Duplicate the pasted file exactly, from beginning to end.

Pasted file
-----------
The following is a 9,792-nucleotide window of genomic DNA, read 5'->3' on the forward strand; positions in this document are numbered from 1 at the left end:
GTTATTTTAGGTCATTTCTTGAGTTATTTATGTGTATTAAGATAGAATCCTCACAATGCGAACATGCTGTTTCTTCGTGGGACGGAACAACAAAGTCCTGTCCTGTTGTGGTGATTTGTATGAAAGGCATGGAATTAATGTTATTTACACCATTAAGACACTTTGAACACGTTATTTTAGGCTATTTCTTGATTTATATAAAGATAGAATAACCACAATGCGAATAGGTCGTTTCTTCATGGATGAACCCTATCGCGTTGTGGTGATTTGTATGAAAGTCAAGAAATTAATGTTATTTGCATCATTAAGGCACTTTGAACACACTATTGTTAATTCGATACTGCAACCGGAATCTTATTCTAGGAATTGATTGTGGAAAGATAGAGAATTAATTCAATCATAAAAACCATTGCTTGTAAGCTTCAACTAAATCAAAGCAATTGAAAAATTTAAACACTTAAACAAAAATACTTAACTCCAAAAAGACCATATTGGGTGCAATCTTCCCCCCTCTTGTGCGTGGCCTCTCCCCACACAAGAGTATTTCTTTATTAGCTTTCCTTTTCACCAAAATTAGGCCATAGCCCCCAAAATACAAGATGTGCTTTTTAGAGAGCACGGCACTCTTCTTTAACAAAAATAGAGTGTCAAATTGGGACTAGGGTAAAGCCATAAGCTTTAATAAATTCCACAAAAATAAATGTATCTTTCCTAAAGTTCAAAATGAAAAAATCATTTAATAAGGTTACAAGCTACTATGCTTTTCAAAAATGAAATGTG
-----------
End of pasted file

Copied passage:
The following is a 9,792-nucleotide window of genomic DNA, read 5'->3' on the forward strand; positions in this document are numbered from 1 at the left end:
GTTATTTTAGGTCATTTCTTGAGTTATTTATGTGTATTAAGATAGAATCCTCACAATGCGAACATGCTGTTTCTTCGTGGGACGGAACAACAAAGTCCTGTCCTGTTGTGGTGATTTGTATGAAAGGCATGGAATTAATGTTATTTACACCATTAAGACACTTTGAACACGTTATTTTAGGCTATTTCTTGATTTATATAAAGATAGAATAACCACAATGCGAATAGGTCGTTTCTTCATGGATGAACCCTATCGCGTTGTGGTGATTTGTATGAAAGTCAAGAAATTAATGTTATTTGCATCATTAAGGCACTTTGAACACACTATTGTTAATTCGATACTGCAACCGGAATCTTATTCTAGGAATTGATTGTGGAAAGATAGAGAATTAATTCAATCATAAAAACCATTGCTTGTAAGCTTCAACTAAATCAAAGCAATTGAAAAATTTAAACACTTAAACAAAAATACTTAACTCCAAAAAGACCATATTGGGTGCAATCTTCCCCCCTCTTGTGCGTGGCCTCTCCCCACACAAGAGTATTTCTTTATTAGCTTTCCTTTTCACCAAAATTAGGCCATAGCCCCCAAAATACAAGATGTGCTTTTTAGAGAGCACGGCACTCTTCTTTAACAAAAATAGAGTGTCAAATTGGGACTAGGGTAAAGCCATAAGCTTTAATAAATTCCACAAAAATAAATGTATCTTTCCTAAAGTTCAAAATGAAAAAATCATTTAATAAGGTTACAAGCTACTATGCTTTTCAAAAATGAAATGTG